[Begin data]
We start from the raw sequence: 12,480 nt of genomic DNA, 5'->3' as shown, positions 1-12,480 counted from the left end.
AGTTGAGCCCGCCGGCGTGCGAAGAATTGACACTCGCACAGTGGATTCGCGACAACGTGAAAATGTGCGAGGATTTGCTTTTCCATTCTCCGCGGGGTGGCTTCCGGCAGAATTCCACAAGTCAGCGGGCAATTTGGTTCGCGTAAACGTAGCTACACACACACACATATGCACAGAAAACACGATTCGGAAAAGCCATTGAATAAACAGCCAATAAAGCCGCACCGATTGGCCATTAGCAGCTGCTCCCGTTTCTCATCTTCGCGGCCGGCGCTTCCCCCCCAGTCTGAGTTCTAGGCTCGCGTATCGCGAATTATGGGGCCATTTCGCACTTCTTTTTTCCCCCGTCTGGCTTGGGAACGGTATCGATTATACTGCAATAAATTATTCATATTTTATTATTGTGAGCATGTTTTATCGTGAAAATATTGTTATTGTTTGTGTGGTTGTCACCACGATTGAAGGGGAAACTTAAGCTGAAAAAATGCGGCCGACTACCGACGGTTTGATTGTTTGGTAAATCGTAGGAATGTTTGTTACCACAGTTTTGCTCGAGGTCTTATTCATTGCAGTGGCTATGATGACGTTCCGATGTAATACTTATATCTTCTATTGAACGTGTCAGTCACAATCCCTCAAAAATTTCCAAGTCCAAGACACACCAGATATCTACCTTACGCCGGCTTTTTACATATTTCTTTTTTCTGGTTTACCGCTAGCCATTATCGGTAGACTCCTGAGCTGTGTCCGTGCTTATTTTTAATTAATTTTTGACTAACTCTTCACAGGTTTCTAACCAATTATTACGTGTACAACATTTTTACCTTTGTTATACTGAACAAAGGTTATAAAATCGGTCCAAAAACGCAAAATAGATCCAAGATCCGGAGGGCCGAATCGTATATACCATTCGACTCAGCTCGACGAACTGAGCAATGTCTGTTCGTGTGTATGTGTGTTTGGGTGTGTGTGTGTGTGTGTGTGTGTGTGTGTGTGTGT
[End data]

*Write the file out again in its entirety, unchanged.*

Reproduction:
We start from the raw sequence: 12,480 nt of genomic DNA, 5'->3' as shown, positions 1-12,480 counted from the left end.
AGTTGAGCCCGCCGGCGTGCGAAGAATTGACACTCGCACAGTGGATTCGCGACAACGTGAAAATGTGCGAGGATTTGCTTTTCCATTCTCCGCGGGGTGGCTTCCGGCAGAATTCCACAAGTCAGCGGGCAATTTGGTTCGCGTAAACGTAGCTACACACACACACATATGCACAGAAAACACGATTCGGAAAAGCCATTGAATAAACAGCCAATAAAGCCGCACCGATTGGCCATTAGCAGCTGCTCCCGTTTCTCATCTTCGCGGCCGGCGCTTCCCCCCCAGTCTGAGTTCTAGGCTCGCGTATCGCGAATTATGGGGCCATTTCGCACTTCTTTTTTCCCCCGTCTGGCTTGGGAACGGTATCGATTATACTGCAATAAATTATTCATATTTTATTATTGTGAGCATGTTTTATCGTGAAAATATTGTTATTGTTTGTGTGGTTGTCACCACGATTGAAGGGGAAACTTAAGCTGAAAAAATGCGGCCGACTACCGACGGTTTGATTGTTTGGTAAATCGTAGGAATGTTTGTTACCACAGTTTTGCTCGAGGTCTTATTCATTGCAGTGGCTATGATGACGTTCCGATGTAATACTTATATCTTCTATTGAACGTGTCAGTCACAATCCCTCAAAAATTTCCAAGTCCAAGACACACCAGATATCTACCTTACGCCGGCTTTTTACATATTTCTTTTTTCTGGTTTACCGCTAGCCATTATCGGTAGACTCCTGAGCTGTGTCCGTGCTTATTTTTAATTAATTTTTGACTAACTCTTCACAGGTTTCTAACCAATTATTACGTGTACAACATTTTTACCTTTGTTATACTGAACAAAGGTTATAAAATCGGTCCAAAAACGCAAAATAGATCCAAGATCCGGAGGGCCGAATCGTATATACCATTCGACTCAGCTCGACGAACTGAGCAATGTCTGTTCGTGTGTATGTGTGTTTGGGTGTGTGTGTGTGTGTGTGTGTGTGTGTGTGTGTGT